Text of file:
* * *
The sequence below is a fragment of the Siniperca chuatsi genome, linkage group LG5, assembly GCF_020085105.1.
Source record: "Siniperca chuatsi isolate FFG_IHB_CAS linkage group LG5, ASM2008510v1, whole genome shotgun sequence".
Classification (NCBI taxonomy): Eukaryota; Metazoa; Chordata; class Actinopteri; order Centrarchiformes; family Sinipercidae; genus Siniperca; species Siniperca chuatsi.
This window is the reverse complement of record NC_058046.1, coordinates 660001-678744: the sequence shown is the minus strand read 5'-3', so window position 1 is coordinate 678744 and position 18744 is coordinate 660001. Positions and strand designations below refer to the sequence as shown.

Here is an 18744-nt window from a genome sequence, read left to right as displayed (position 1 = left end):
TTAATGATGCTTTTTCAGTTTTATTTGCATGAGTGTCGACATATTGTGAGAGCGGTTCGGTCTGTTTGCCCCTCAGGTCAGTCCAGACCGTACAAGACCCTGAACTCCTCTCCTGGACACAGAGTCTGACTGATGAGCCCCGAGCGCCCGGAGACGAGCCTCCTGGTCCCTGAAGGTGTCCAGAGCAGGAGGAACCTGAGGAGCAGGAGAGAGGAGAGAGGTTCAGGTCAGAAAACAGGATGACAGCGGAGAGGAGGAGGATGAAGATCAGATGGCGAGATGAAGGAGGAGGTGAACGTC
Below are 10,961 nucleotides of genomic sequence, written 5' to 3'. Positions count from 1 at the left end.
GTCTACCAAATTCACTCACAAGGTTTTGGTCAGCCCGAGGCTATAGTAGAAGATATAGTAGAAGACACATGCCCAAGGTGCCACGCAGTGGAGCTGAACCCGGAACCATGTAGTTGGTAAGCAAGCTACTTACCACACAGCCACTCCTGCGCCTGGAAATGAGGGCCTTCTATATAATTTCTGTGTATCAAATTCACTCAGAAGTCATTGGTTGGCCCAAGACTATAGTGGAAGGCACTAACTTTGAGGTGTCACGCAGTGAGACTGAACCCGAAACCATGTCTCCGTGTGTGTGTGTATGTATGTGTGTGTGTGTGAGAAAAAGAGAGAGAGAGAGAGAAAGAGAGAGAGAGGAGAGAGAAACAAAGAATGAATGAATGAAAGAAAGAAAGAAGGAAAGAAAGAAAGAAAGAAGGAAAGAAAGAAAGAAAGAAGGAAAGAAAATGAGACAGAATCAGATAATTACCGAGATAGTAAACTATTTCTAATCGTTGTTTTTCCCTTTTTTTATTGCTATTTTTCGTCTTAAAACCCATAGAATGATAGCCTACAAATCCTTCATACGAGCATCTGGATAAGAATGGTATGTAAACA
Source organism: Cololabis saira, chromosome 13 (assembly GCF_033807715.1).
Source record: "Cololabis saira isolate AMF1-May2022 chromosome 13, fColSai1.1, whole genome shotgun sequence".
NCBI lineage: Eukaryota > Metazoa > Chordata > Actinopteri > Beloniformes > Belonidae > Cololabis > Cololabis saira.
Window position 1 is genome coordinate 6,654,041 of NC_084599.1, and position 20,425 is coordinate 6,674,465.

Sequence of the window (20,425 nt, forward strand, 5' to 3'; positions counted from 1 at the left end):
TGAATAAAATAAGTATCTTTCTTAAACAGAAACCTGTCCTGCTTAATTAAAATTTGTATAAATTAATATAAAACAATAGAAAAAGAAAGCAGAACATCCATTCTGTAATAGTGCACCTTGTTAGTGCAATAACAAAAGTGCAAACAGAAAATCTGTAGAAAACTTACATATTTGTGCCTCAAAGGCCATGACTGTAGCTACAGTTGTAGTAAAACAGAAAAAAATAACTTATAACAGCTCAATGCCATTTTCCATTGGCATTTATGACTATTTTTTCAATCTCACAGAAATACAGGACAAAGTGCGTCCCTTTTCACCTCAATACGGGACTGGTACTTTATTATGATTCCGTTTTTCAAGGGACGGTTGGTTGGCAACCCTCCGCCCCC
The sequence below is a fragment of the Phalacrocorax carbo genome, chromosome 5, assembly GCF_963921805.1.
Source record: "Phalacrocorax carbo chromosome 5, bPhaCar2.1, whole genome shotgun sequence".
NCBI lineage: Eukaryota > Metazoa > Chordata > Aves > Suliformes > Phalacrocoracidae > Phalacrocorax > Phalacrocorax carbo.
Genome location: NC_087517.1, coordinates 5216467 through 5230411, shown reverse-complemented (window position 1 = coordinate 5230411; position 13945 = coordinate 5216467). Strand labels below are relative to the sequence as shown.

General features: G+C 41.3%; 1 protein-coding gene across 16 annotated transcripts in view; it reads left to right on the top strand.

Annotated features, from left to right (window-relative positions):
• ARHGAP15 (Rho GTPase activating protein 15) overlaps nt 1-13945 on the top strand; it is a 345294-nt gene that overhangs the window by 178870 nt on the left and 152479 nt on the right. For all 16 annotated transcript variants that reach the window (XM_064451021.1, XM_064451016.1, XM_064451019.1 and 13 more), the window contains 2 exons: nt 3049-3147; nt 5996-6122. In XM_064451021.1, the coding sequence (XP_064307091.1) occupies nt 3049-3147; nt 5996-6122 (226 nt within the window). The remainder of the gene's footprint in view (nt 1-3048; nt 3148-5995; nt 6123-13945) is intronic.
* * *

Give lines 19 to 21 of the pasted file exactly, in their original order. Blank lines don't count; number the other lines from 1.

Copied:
General features: G+C 41.3%; 1 protein-coding gene across 16 annotated transcripts in view; it reads left to right on the top strand.

Annotated features, from left to right (window-relative positions):
• ARHGAP15 (Rho GTPase activating protein 15) overlaps nt 1-13945 on the top strand; it is a 345294-nt gene that overhangs the window by 178870 nt on the left and 152479 nt on the right. For all 16 annotated transcript variants that reach the window (XM_064451021.1, XM_064451016.1, XM_064451019.1 and 13 more), the window contains 2 exons: nt 3049-3147; nt 5996-6122. In XM_064451021.1, the coding sequence (XP_064307091.1) occupies nt 3049-3147; nt 5996-6122 (226 nt within the window). The remainder of the gene's footprint in view (nt 1-3048; nt 3148-5995; nt 6123-13945) is intronic.